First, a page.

December 1972: three lighthouse keepers on a remote island mysteriously vanish. All of the doors are locked from the inside, dinner is laid out, and the clocks have stopped at 8:45. Their disappearance leaves only questions and feelings of betrayal and loss behind for their wives to grapple with even 20 years later. Think you have an idea of where this book is going? Think again. Emma Stonex’s debut novel is all at once a mystery and a haunting and heartbreaking story of how we seek truth and resolution, the stories we tell ourselves, and the lasting effects of loss and loneliness.
“A ghost story and fantastically gripping psychological investigation rolled into one. It is also a pitch-perfect piece of writing. . . . As with Shirley Jackson’s work or Sarah Waters’s masterpiece Affinity, in Stonex’s hands the unspoken, unexamined, unseen world we can call the supernatural, a world fed by repression and lies, becomes terrifyingly tangible.” The Guardian (UK)
Inspired by a haunting true story, a gorgeous and atmospheric novel about the mysterious disappearance of three lighthouse keepers from a remote tower miles from the Cornish coastand about the wives who were left behind.
What strange fate befell these doomed men? The heavy sea whispers their names. Black rocks roll beneath the surface, drowning ghosts. And out of the swell like a finger of light, the salt-scratched tower stands lonely and magnificent.
It's New Year's Eve, 1972, when a boat pulls up to the Maiden Rock lighthouse with relief for the keepers. But no one greets them. When the entrance door, locked from the inside, is battered down, rescuers find an empty tower. A table is laid for a meal not eaten. The Principal Keeper's weather log describes a storm raging round the tower, but the skies have been clear all week. And the clocks have all stopped at 8:45.
Two decades later, the wives who were left behind are visited by a writer who is determined to find the truth about the men's disappearance. Moving between the women's stories and the men's last weeks together in the lighthouse, long-held secrets surface and truths twist into lies as we piece together what happened, why, and who to believe.
In her riveting and suspenseful novel, Emma Stonex writes a story of isolation and obsession, of reality and illusion, and of what it takes to keep the light burning when all else is swallowed by dark.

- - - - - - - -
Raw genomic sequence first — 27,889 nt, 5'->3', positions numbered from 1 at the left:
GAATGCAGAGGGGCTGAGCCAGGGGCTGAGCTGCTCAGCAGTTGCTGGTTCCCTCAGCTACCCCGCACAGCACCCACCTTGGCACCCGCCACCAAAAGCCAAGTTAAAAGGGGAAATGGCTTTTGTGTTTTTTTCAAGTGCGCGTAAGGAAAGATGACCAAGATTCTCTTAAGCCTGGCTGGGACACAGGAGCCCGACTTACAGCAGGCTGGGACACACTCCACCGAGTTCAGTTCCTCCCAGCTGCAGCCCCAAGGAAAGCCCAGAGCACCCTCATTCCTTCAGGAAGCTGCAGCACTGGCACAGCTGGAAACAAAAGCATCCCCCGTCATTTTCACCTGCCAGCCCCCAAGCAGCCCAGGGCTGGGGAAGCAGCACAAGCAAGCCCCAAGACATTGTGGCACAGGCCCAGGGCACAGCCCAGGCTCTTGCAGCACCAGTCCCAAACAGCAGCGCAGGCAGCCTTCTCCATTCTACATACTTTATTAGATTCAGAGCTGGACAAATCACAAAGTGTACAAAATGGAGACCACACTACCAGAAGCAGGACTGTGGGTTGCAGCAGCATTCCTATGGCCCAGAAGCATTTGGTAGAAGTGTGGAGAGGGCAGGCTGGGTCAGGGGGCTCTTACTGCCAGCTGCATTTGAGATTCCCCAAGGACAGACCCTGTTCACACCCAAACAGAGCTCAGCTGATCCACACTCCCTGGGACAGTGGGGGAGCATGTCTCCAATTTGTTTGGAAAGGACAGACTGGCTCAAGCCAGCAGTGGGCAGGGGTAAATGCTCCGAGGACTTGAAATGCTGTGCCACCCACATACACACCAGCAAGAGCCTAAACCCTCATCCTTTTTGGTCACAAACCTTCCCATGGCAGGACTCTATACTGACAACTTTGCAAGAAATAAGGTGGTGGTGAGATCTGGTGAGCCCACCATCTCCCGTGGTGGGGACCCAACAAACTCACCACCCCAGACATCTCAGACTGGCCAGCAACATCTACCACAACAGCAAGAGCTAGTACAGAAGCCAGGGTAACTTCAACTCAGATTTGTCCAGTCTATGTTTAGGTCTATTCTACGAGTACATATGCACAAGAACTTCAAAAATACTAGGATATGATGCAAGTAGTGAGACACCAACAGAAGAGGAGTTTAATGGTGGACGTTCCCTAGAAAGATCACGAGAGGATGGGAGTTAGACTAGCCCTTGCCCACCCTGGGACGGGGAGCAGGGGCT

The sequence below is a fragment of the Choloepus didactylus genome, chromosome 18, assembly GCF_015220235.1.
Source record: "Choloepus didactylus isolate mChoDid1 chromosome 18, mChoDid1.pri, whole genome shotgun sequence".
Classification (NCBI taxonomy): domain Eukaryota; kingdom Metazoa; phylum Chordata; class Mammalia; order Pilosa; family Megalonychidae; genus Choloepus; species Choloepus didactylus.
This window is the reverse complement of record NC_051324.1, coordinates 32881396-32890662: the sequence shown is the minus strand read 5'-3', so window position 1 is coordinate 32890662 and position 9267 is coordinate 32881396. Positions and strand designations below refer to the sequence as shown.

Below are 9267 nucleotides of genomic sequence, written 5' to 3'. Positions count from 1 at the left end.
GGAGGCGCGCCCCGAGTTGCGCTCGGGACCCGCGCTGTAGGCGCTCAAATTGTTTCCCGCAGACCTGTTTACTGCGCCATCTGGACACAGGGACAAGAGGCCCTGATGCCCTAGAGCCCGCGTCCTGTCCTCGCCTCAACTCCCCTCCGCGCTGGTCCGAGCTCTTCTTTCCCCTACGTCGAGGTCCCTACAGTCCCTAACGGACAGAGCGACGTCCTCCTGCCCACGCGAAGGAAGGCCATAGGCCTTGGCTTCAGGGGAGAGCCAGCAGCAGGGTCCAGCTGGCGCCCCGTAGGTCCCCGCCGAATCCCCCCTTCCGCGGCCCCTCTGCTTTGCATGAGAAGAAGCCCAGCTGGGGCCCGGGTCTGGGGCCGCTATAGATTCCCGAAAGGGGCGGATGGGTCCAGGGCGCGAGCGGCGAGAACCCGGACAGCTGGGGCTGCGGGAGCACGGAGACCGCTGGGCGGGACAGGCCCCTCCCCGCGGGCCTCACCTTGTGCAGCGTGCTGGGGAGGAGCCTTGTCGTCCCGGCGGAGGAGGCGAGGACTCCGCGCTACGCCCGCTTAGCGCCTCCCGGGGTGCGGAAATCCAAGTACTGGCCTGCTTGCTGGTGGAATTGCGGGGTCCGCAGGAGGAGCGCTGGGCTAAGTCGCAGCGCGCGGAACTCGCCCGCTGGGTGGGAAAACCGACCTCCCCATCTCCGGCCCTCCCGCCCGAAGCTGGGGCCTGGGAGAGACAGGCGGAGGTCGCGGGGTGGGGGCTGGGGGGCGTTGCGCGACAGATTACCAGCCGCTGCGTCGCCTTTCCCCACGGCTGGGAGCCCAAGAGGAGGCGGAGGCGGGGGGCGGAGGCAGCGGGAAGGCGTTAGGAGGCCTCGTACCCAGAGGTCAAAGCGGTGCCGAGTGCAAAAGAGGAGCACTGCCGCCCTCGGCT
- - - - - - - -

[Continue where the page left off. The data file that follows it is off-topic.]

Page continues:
|Publisher:||Penguin Publishing Group|
|Product dimensions:||8.90(w) x 6.20(h) x 1.30(d)|
About the Author
Read an Excerpt
When Jory opens the curtains, the day is light and gray, the radio playing a half-known song. He listens to the news, about a girl who's gone missing from a bus stop up north, and drinks from a mug of brown tea. Poor mother's beside herself-well, she would be. Short hair, short skirt, big eyes, that's how he pictures the girl, shivering in the cold, and an empty bus stop where someone should have stood, waving or drowning, and the bus pulls up and away, never the wiser, and the pavement shines on in the black rain.
The sea is quiet, with the glass-like quality that comes after bad weather. Jory unlatches the window and the fresh air is very nearly solid, an edible thing, clinking between the trawler cottages like an ice cube in a drink. There's nothing like the smell of the sea, nothing close: briny, clean, like vinegar kept in the fridge. Today it's soundless. Jory knows loud seas and silent seas, heaving seas and mirror seas, seas where your boat feels like the last blink of humankind on a roll so determined and angry that you believe in what you don't believe in, such as the sea being that halfway thing between heaven and hell, or whatever lies up there and whatever lurks down deep. A fisherman told him once about the sea having two faces. You have to take the both, he said, the good and the bad, and never turn your back on either one of them.
Today, after a long time, the sea is on their side. They'll do it today.
He's in charge of whether the boat goes out there or not. Even if the wind's good at nine it doesn't mean it'll be good by ten, and whatever he's got in the harbor, say he's got four-feet-high waves in the harbor, he can guess they'll be forty feet round the tower. Whatever it is ashore, it'll be ten times as much round the light.
The new delivery is twentyish, with yellow hair and thick glasses. They make his eyes look small, twitchy; he reminds Jory of something kept in a cage, living in sawdust. He's standing there on the jetty in his cord bell-bottoms, frayed ends darkened by the slopping sea. Early morning it's quiet on the quay, a dog walker and a milk crate unloading. The frigid pause between Christmas and New Year.
Jory and his crew haul in the boy's supplies, Trident red cartons containing two months' clothes and food, fresh meat, fruit, proper milk not powdered, a newspaper, box of tea, Golden Virginia, and rope them down, covering the containers in tarpaulin. The keepers will be pleased: they'll have been on tinned stew the past four weeks and whatever was on the Mail's front page the day the last relief went out.